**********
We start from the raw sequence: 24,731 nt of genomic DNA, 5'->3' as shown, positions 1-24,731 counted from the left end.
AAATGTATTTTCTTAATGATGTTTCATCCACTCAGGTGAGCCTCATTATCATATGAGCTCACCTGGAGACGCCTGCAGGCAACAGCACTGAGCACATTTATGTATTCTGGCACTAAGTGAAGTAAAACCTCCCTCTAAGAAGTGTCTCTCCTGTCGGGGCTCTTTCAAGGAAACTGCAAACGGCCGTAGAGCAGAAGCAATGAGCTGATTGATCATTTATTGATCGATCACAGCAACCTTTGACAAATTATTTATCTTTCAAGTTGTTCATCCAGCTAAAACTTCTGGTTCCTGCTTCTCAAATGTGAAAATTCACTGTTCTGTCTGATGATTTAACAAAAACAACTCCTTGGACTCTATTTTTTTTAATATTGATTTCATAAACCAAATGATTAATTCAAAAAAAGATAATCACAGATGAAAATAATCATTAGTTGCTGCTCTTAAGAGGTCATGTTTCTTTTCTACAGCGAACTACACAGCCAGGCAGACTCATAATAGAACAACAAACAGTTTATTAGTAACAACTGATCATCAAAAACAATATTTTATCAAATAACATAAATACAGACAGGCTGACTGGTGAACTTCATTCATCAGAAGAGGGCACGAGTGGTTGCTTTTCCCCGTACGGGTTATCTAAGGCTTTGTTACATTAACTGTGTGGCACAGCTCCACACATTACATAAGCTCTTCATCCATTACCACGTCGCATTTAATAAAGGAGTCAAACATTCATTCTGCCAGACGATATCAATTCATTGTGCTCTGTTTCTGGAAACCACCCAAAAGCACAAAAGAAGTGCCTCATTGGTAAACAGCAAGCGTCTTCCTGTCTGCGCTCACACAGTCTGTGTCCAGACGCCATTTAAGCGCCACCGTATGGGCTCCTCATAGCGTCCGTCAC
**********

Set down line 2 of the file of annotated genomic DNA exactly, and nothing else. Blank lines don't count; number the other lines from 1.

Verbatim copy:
AAATGTATTTTCTTAATGATGTTTCATCCACTCAGGTGAGCCTCATTATCATATGAGCTCACCTGGAGACGCCTGCAGGCAACAGCACTGAGCACATTTATGTATTCTGGCACTAAGTGAAGTAAAACCTCCCTCTAAGAAGTGTCTCTCCTGTCGGGGCTCTTTCAAGGAAACTGCAAACGGCCGTAGAGCAGAAGCAATGAGCTGATTGATCATTTATTGATCGATCACAGCAACCTTTGACAAATTATTTATCTTTCAAGTTGTTCATCCAGCTAAAACTTCTGGTTCCTGCTTCTCAAATGTGAAAATTCACTGTTCTGTCTGATGATTTAACAAAAACAACTCCTTGGACTCTATTTTTTTTAATATTGATTTCATAAACCAAATGATTAATTCAAAAAAAGATAATCACAGATGAAAATAATCATTAGTTGCTGCTCTTAAGAGGTCATGTTTCTTTTCTACAGCGAACTACACAGCCAGGCAGACTCATAATAGAACAACAAACAGTTTATTAGTAACAACTGATCATCAAAAACAATATTTTATCAAATAACATAAATACAGACAGGCTGACTGGTGAACTTCATTCATCAGAAGAGGGCACGAGTGGTTGCTTTTCCCCGTACGGGTTATCTAAGGCTTTGTTACATTAACTGTGTGGCACAGCTCCACACATTACATAAGCTCTTCATCCATTACCACGTCGCATTTAATAAAGGAGTCAAACATTCATTCTGCCAGACGATATCAATTCATTGTGCTCTGTTTCTGGAAACCACCCAAAAGCACAAAAGAAGTGCCTCATTGGTAAACAGCAAGCGTCTTCCTGTCTGCGCTCACACAGTCTGTGTCCAGACGCCATTTAAGCGCCACCGTATGGGCTCCTCATAGCGTCCGTCAC